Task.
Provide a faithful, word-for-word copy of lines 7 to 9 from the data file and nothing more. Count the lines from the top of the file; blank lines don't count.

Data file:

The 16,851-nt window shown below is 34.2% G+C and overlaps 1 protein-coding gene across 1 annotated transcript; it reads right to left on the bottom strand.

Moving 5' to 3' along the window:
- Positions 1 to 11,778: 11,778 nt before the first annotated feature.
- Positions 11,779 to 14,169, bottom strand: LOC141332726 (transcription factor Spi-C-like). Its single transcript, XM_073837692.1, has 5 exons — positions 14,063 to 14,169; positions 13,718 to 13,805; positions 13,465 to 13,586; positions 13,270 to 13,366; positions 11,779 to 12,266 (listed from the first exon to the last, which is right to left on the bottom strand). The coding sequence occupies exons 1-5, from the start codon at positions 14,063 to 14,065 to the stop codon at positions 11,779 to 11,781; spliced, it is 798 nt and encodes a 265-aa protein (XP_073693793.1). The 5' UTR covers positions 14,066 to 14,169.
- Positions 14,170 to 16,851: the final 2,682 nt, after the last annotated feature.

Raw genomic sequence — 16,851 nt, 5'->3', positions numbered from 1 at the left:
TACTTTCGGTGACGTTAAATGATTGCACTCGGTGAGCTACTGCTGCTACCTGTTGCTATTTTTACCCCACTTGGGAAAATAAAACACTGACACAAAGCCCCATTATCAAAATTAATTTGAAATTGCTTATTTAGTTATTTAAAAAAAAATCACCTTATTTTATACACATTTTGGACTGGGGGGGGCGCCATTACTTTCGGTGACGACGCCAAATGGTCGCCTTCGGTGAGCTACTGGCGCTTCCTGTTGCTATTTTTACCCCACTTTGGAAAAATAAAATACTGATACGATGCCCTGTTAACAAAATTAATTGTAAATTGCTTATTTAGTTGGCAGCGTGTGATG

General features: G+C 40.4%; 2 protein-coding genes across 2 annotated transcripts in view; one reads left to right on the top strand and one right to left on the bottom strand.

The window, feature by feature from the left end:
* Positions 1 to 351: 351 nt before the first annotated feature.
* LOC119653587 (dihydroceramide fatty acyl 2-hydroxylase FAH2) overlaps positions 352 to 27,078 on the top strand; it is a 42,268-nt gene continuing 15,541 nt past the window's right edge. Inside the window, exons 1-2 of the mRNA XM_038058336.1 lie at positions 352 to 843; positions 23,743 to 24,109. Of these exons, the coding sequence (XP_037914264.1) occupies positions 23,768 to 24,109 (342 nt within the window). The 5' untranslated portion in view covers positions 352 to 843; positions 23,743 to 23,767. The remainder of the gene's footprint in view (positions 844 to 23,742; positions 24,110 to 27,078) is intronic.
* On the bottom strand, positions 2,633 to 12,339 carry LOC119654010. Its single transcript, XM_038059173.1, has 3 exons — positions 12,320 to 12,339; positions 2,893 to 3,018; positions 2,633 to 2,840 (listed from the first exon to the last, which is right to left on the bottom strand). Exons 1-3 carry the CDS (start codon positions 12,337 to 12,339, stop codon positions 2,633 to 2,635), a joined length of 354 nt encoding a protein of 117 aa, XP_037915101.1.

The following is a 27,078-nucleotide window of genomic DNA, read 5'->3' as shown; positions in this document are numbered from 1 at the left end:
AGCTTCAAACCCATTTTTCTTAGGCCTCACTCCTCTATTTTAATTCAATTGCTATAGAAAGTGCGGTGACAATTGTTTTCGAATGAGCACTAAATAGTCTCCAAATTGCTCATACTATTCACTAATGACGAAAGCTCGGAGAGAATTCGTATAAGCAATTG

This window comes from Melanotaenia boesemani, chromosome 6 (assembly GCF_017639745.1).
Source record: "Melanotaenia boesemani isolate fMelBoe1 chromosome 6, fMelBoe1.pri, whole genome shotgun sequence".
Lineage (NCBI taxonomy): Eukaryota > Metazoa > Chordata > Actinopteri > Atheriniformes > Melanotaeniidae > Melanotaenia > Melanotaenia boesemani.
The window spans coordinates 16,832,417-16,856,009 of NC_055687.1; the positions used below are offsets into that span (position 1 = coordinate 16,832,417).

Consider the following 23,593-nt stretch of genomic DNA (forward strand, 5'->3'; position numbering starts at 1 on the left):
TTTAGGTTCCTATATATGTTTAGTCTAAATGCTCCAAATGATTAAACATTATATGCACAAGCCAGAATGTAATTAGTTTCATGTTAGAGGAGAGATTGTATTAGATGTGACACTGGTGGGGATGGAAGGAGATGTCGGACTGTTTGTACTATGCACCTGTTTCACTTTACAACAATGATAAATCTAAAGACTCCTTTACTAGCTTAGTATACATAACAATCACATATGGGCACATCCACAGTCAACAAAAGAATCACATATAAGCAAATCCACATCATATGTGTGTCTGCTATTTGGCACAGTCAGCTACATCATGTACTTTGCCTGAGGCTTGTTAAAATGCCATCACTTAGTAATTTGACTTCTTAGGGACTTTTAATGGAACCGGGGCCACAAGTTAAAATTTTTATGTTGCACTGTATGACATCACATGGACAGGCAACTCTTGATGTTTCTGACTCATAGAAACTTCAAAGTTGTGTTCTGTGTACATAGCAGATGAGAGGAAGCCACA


TACTTTCGGTGACGTTAAATGATTGCACTCGGTGAGCTACTGCTGCTACCTGTTGCTATTTTTACCCCACTTGGGAAAATAAAACACTGACACAAAGCCCCATTATCAAAATTAATTTGAAATTGCTTATTTAGTTATTTAAAAAAAAATCACCTTATTTTATACACATTTTGGACTGGGGGGGGCGCCATTACTTTCGGTGACGACGCCAAATGGTCGCCTTCGGTGAGCTACTGGCGCTTCCTGTTGCTATTTTTACCCCACTTTGGAAAAATAAAATACTGATACGATGCCCTGTTAACAAAATTAATTGTAAATTGCTTATTTAGTTGGCAGCGTGTGATG

General features: G+C 40.4%; 2 protein-coding genes across 2 annotated transcripts in view; one reads left to right on the top strand and one right to left on the bottom strand.

The window, feature by feature from the left end: